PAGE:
With a gasp, May darted a wide-eyed glance to her beaming sister.
May slapped a hand over her mouth as Ora blanched. Tiio and Kaleo coughed through their full mouths. Kai howled with laughter. They had never heard her swear before.
“I’m sorry!” May apologized between her fingers.
Kai gave her a hearty slap on the back. “I never thought I’d see the day!” He laughed, then pointed a stern finger at Omi. “Remember: cussing’s only for grown-ups.”
“Anyway,” Ora said, drawing back attention with a gently placed hand on her belly. “It’s true.”
“That’s amazing!” May was in awe. “How far along are you?”
“Only a few months. These flowy dresses won’t be able to hide it for much longer. Your timing is excellent – I’ll be able to use the extra help once baby arrives!”
May was sure Ora meant well by the statement – after all, May had always loved the time she spent with Omi. But the idea of being a nanny again – of going right back to where she was before meeting Em – made her stomach plummet.
“I’m so happy for you,” she said noncommittally. Keeping her smile bright, she looked at Omi. “Are you excited to have a new baby around?”
“Yup!” Omi’s entire body shimmied with joy. He was going to make a great big brother.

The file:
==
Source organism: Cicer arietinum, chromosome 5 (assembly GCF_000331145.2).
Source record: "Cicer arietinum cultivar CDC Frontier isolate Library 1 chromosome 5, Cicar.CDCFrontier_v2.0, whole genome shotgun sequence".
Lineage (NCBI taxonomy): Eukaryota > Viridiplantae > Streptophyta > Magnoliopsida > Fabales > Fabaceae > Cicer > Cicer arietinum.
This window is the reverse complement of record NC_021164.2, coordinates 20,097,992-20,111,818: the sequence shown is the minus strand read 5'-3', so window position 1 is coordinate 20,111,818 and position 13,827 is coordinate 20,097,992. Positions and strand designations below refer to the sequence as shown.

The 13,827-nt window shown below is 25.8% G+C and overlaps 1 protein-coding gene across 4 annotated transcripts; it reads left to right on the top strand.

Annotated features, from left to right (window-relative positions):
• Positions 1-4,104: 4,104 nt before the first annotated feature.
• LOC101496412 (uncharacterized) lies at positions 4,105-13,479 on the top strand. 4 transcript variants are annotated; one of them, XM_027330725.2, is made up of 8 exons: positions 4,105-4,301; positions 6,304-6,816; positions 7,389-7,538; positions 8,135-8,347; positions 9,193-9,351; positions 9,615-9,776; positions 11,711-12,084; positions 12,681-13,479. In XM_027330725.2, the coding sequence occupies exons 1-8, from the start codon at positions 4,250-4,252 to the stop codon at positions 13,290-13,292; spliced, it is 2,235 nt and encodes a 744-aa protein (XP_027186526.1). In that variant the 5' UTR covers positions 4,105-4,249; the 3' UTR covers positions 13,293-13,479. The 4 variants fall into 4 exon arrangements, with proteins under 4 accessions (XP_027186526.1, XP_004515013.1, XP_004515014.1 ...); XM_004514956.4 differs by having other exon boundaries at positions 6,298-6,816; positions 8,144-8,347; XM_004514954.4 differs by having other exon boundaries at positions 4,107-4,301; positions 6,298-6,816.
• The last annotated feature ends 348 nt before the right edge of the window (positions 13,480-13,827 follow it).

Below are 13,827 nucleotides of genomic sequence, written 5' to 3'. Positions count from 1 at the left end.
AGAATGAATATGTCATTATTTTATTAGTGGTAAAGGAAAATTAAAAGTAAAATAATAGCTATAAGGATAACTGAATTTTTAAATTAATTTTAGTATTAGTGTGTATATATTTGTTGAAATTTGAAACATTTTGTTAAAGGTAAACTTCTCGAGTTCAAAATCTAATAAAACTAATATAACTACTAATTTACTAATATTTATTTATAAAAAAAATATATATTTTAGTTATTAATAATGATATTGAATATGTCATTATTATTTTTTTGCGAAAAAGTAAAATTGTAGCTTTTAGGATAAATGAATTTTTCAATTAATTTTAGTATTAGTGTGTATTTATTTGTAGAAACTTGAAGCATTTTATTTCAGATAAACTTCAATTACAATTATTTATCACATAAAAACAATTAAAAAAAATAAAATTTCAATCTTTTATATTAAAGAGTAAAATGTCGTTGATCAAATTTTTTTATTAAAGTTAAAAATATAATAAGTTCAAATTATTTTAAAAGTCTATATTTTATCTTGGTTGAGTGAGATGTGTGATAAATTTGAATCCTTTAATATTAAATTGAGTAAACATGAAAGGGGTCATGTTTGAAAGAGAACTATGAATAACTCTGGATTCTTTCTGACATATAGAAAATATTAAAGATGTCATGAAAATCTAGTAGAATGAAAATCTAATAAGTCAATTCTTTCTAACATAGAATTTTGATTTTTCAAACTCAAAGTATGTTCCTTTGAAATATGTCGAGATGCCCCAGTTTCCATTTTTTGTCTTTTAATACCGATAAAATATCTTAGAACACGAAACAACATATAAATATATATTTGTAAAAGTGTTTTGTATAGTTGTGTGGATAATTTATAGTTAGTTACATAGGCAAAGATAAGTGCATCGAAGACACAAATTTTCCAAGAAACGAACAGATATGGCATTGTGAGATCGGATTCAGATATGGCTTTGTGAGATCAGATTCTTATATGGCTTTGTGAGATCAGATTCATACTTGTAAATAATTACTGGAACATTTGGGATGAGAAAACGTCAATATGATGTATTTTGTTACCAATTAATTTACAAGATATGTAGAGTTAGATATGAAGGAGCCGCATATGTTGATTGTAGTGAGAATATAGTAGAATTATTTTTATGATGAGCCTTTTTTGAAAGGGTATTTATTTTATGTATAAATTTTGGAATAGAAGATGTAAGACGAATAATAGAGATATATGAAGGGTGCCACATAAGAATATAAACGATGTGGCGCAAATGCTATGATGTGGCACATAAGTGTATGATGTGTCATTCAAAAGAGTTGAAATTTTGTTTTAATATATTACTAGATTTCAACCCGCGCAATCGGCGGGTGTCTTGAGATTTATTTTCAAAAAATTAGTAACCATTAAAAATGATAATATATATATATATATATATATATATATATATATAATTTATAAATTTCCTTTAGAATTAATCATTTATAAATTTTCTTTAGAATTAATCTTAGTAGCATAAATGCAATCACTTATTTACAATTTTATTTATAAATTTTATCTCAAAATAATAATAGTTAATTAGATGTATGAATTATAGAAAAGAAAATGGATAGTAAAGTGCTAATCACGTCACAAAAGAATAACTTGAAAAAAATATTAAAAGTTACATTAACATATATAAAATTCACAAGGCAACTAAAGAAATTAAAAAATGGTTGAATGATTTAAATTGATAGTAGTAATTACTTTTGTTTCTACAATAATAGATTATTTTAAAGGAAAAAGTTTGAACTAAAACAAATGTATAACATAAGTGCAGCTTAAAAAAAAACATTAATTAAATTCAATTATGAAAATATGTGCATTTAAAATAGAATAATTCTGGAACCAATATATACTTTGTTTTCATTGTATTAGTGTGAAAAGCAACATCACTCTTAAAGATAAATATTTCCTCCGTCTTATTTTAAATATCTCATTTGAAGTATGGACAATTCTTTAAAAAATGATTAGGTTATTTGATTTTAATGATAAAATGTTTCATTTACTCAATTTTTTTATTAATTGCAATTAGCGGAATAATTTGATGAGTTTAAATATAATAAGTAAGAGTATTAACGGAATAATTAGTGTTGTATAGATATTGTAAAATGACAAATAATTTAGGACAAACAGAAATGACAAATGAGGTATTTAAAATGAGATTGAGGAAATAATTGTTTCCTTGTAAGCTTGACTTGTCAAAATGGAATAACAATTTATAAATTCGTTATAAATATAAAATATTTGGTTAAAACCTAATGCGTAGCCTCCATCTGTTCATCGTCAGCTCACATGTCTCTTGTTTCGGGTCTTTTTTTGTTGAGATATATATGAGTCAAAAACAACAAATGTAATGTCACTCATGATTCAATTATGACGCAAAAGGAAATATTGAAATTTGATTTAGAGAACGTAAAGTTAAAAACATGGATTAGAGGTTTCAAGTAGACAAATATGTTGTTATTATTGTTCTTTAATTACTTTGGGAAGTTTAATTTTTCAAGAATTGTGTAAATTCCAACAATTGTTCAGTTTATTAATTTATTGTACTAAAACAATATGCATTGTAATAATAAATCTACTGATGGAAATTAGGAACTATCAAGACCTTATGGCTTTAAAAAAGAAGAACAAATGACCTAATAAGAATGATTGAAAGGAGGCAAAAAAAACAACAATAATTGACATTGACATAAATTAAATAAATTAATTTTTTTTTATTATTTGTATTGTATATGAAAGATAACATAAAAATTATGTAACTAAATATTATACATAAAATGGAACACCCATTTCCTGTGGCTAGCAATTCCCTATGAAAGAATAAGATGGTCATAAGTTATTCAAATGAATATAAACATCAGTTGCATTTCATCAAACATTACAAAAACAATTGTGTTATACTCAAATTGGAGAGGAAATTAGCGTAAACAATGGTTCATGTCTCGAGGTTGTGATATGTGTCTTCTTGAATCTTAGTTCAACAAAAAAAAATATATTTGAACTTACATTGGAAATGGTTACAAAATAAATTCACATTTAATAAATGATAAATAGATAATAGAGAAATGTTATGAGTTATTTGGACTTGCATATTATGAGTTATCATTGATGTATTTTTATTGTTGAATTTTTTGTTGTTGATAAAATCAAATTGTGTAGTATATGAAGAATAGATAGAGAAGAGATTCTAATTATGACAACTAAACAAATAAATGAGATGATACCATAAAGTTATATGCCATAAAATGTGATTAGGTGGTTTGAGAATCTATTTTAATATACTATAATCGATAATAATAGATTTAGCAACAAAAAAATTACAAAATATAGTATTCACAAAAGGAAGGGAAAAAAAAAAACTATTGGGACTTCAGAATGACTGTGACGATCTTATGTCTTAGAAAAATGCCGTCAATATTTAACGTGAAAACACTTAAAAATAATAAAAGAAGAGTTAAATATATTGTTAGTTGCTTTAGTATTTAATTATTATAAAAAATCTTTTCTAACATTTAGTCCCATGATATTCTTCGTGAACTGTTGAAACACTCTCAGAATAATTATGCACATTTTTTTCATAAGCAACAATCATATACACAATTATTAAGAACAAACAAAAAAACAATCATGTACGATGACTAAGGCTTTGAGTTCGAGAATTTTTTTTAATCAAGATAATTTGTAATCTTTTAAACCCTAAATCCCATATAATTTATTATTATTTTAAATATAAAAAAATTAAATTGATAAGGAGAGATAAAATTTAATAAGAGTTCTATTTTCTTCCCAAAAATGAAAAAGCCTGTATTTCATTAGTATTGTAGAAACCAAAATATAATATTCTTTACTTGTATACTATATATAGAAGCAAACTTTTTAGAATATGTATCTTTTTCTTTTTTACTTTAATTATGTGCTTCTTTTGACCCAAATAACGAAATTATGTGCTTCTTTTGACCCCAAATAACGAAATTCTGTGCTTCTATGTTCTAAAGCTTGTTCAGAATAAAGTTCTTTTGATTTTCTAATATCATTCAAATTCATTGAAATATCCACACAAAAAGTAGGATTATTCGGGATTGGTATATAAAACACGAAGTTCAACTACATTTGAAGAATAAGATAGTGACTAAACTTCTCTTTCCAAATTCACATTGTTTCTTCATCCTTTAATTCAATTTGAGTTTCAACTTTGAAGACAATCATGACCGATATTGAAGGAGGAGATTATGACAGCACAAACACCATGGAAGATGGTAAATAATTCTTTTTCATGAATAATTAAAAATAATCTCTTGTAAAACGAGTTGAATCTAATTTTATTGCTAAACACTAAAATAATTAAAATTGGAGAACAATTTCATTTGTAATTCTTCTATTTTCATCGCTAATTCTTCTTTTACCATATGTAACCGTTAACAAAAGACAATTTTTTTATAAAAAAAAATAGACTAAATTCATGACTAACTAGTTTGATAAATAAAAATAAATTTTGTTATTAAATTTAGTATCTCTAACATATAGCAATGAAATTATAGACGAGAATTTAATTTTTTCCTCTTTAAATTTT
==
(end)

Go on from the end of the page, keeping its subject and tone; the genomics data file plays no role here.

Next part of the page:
“Wow,” May breathed, leaning back in her seat. “What else did I miss?”
Her family filled her in on things like Omi’s first year at “big boy school” and the fact that Kai had moved into her old tree house – a fact he admitted to bashfully, worried his sister might be upset at having been ousted from the home she built. They told her about a terrible wind storm that had blown through in the late summer, damaging many homes in the village.
“It’s certainly kept us busy,” said Kaleo, who owned small construction company – inherited from his own father – that was responsible for having built most of the houses in the village. “But thankfully no one was hurt. Other than that it’s been a pretty quiet year.”
May’s eyes roamed the faces of her family, searching for hints of all the things they weren’t telling her. There were no mentions of the rumors or gossip Lenaia had alluded to or admonishments over her abandonment. No questions about Em. May couldn’t shake the feeling of waiting for the other shoe to drop.
“Now that you’re caught up, tell us what you’ve been up to,” Kai demanded as he sat back down with a plate full of second helpings. “I wanna hear everything.”
Everything. May turned the word over in her mind as she decided what exactly she was going to say. She had no doubt her family wasn’t telling her everything, hiding the more worrying details of the past year from her as she was sure they were. To be fair, there was a lot May wasn’t willing to tell them either.